Rattles along to thrill-a-minute tracks, but the series shows signs of losing steam.

CHARLIE THORNE AND THE CURSE OF CLEOPATRA

From the Charlie Thorne series , Vol. 3

How better to celebrate a 13th birthday than by following clues to a priceless treasure hidden for more than 2,000 years while being hotly pursued by armed thugs and Black Ops units?

Still by far the smartest person in every room she enters, Charlie continues her quest to track down the world’s greatest treasures while keeping herself and the fantastically dangerous formula only she knows out of the hands of an increasing number of intelligence agencies and other bad actors. A bit of ancient steganography sends her, with her half brother, Dante, and his partner, Milana, both CIA agents, from Giza to the Acropolis, the Roman Forum and then the Metropolitan Museum of Art—for, at each stop, a new clue or artifact paired to heavy infodumps about the locale’s historical and archaeological highlights. Not to mention one or more ambushes with, occasionally, gunfire, one or more high-speed chases (including one in a chariot, which is at least different), and chances for Charlie’s overachieving sidekicks each to take out entire squads of gunmen sent by the Israeli Mossad, the Egyptian Mukhabarat, an Egyptian billionaire, and even the CIA. The prize turns out to be worth the kerfuffle, but even though this is only the third episode, the plot is all manufactured action strung together with mechanical predictability. The characterizations are equally facile. Multiracial Charlie is described as having globally diverse racial origins.

Rattles along to thrill-a-minute tracks, but the series shows signs of losing steam. (Action adventure. 10-14)

Pub Date: June 7, 2022

ISBN: 978-1-5344-9934-8

Page Count: 400

Publisher: Simon & Schuster

Review Posted Online: March 16, 2022

Kirkus Reviews Issue: April 1, 2022

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Is this the end? Well, no…the series will stagger on through at least one more scheduled sequel.

CAPTAIN UNDERPANTS AND THE TERRIFYING RETURN OF TIPPY TINKLETROUSERS

From the Captain Underpants series , Vol. 9

Sure signs that the creative wells are running dry at last, the Captain’s ninth, overstuffed outing both recycles a villain (see Book 4) and offers trendy anti-bullying wish fulfillment.

Not that there aren’t pranks and envelope-pushing quips aplenty. To start, in an alternate ending to the previous episode, Principal Krupp ends up in prison (“…a lot like being a student at Jerome Horwitz Elementary School, except that the prison had better funding”). There, he witnesses fellow inmate Tippy Tinkletrousers (aka Professor Poopypants) escape in a giant Robo-Suit (later reduced to time-traveling trousers). The villain sets off after George and Harold, who are in juvie (“not much different from our old school…except that they have library books here.”). Cut to five years previous, in a prequel to the whole series. George and Harold link up in kindergarten to reduce a quartet of vicious bullies to giggling insanity with a relentless series of pranks involving shaving cream, spiders, effeminate spoof text messages and friendship bracelets. Pilkey tucks both topical jokes and bathroom humor into the cartoon art, and ups the narrative’s lexical ante with terms like “pharmaceuticals” and “theatrical flair.” Unfortunately, the bullies’ sad fates force Krupp to resign, so he’s not around to save the Earth from being destroyed later on by Talking Toilets and other invaders…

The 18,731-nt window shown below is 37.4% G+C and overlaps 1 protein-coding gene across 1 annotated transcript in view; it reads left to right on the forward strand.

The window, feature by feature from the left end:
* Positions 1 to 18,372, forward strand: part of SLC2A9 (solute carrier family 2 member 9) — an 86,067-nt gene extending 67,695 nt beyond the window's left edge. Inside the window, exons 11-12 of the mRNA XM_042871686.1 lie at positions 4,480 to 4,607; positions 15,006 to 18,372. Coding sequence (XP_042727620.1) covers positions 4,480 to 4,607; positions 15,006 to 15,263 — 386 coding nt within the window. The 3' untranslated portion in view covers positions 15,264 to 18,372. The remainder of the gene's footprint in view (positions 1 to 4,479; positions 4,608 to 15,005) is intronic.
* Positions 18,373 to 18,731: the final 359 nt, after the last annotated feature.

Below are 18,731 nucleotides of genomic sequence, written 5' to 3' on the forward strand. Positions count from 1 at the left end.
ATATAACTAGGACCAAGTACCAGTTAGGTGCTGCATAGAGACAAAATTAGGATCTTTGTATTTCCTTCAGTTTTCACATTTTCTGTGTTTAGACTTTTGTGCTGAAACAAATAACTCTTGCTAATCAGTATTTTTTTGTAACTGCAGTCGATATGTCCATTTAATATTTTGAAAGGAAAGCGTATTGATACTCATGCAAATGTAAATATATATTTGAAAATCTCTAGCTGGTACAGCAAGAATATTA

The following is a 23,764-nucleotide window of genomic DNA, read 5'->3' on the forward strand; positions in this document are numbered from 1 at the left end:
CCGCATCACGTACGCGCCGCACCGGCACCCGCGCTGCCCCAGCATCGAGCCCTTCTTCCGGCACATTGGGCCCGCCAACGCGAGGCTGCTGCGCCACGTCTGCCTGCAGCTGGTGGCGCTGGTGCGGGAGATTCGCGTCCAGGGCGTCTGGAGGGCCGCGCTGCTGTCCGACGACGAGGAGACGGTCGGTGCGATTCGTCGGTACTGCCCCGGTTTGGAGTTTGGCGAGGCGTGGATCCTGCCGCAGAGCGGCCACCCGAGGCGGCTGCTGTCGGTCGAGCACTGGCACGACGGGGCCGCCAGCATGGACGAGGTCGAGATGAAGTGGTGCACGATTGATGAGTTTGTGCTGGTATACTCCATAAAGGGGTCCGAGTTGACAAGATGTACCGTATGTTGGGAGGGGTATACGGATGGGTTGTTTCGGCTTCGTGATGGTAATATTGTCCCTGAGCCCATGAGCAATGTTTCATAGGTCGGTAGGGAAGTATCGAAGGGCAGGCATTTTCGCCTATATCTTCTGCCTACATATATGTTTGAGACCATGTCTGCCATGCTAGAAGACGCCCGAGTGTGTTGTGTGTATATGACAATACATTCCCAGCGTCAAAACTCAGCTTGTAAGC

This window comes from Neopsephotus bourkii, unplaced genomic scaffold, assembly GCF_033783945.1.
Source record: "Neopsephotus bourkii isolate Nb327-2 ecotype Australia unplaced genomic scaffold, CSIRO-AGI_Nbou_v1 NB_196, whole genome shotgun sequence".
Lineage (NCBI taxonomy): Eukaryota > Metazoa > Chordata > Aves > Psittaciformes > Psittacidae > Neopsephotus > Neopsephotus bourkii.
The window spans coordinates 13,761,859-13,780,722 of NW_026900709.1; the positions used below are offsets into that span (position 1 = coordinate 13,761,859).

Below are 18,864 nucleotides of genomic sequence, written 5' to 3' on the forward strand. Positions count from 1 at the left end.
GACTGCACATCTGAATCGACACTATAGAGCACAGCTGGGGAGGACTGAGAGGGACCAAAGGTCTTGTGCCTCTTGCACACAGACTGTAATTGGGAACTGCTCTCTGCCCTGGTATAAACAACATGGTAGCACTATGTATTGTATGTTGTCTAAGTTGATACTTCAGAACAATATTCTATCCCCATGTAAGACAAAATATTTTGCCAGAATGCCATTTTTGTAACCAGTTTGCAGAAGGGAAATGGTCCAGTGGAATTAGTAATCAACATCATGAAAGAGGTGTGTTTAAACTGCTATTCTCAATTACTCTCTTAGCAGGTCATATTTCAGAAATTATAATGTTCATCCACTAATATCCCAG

Is this the end? Well, no…the series will stagger on through at least one more scheduled sequel. (Fantasy. 10-12)

Pub Date: Aug. 28, 2012

ISBN: 978-0-545-17534-0

Page Count: 304

Publisher: Scholastic

Review Posted Online: June 20, 2012

Kirkus Reviews Issue: July 15, 2012

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Poignant, respectful, and historically accurate while pulsating with emotional turmoil, adventure, and suspense.

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REFUGEE

In the midst of political turmoil, how do you escape the only country that you’ve ever known and navigate a new life? Parallel stories of three different middle school–aged refugees—Josef from Nazi Germany in 1938, Isabel from 1994 Cuba, and Mahmoud from 2015 Aleppo—eventually intertwine for maximum impact.

Three countries, three time periods, three brave protagonists. Yet these three refugee odysseys have so much in common. Each traverses a landscape ruled by a dictator and must balance freedom, family, and responsibility. Each initially leaves by boat, struggles between visibility and invisibility, copes with repeated obstacles and heart-wrenching loss, and gains resilience in the process. Each third-person narrative offers an accessible look at migration under duress, in which the behavior of familiar adults changes unpredictably, strangers exploit the vulnerabilities of transients, and circumstances seem driven by random luck. Mahmoud eventually concludes that visibility is best: “See us….Hear us. Help us.” With this book, Gratz accomplishes a feat that is nothing short of brilliant, offering a skillfully wrought narrative laced with global and intergenerational reverberations that signal hope for the future. Excellent for older middle grade and above in classrooms, book groups, and/or communities looking to increase empathy for new and existing arrivals from afar.

Poignant, respectful, and historically accurate while pulsating with emotional turmoil, adventure, and suspense. (maps, author’s note) (Historical fiction. 10-14)

Pub Date: July 25, 2017

ISBN: 978-0-545-88083-1

Page Count: 352

Publisher: Scholastic

Review Posted Online: May 10, 2017

Kirkus Reviews Issue: June 1, 2017

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